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A cloud forest, also known as a fog forest, is a generally tropical or subtropical evergreen montane moist forest characterized by a persistent, frequent or seasonal low-level cloud cover, usually at the canopy level. Cloud forests often exhibit an abundance of mosses covering the ground and vegetation.
The Sira Barbet, as the bird was named, is clearly a sister species to the Scarlet-Banded Barbet, but is readily distinguished by differences in color on the bird’s flanks, lower back and thighs, and a wider, darker scarlet breast band. In the July 2012 issue of The Auk, the official publication of the American Ornithologists’ Union, the team published a paper explaining that they compared mitochondrial DNA sequences of the new Sira Barbet to it’s close cousins in the genus Capito and secured genetic evidence that this is a new and unreported species in the barbet famly. The genetic work was performed at The Field Museum of Chicago, by co-author Jason Weckstein.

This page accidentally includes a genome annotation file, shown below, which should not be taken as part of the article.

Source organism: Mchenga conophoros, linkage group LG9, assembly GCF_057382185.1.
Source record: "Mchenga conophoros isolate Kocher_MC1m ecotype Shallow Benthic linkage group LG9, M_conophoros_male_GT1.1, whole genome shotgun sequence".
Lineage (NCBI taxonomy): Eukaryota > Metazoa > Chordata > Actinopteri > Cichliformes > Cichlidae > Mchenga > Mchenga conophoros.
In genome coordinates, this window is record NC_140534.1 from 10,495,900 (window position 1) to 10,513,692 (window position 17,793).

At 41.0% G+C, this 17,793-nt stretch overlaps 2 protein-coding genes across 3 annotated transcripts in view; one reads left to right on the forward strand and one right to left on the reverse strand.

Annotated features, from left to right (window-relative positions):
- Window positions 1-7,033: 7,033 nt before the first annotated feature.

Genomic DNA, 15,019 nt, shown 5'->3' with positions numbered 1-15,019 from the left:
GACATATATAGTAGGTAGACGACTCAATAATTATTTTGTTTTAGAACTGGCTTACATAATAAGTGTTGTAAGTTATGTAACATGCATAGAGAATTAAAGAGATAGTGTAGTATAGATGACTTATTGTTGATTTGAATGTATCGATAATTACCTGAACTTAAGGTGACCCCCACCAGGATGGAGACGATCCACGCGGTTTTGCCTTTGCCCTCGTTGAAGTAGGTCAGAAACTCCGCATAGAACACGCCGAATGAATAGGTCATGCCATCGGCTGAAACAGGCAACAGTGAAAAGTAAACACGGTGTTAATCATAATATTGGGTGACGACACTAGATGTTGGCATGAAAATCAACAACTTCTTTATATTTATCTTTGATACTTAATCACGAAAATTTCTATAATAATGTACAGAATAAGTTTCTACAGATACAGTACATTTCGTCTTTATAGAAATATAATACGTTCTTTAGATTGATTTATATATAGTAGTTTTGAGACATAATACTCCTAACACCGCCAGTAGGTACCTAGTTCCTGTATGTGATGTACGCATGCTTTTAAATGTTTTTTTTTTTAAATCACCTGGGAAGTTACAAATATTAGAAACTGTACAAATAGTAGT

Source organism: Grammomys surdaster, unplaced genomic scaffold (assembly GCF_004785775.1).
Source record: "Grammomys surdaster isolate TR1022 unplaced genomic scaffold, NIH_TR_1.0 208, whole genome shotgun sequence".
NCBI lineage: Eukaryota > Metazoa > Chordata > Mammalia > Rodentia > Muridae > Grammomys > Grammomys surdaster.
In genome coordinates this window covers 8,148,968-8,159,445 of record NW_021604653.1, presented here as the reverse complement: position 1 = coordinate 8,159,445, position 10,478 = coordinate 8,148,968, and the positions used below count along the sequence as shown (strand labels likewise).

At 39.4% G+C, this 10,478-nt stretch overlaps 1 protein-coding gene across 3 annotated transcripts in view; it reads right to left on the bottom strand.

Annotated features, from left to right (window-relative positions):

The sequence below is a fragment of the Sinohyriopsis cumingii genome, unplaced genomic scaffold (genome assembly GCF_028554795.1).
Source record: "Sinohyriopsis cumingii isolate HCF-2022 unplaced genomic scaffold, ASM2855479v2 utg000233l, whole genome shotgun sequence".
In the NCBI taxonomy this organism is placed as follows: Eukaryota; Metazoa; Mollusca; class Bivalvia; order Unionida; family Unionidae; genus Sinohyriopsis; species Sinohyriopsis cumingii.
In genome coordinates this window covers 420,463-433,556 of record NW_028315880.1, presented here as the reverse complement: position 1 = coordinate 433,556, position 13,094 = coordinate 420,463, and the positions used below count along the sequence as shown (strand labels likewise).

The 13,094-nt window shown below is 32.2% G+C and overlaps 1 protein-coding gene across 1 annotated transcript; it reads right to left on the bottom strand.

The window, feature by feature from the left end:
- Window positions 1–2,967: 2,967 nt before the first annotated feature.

The Ashéninka are a tribe of indigenous peoples who live in the jungles of Peru. The team discovered the bird on a ridge of montane cloud forest in the Cerros del Sira range of the eastern Andes. Steep ridges and deep river gorges in this region produce many isolated habitates and microclimates that give rise to uniquely evolved species.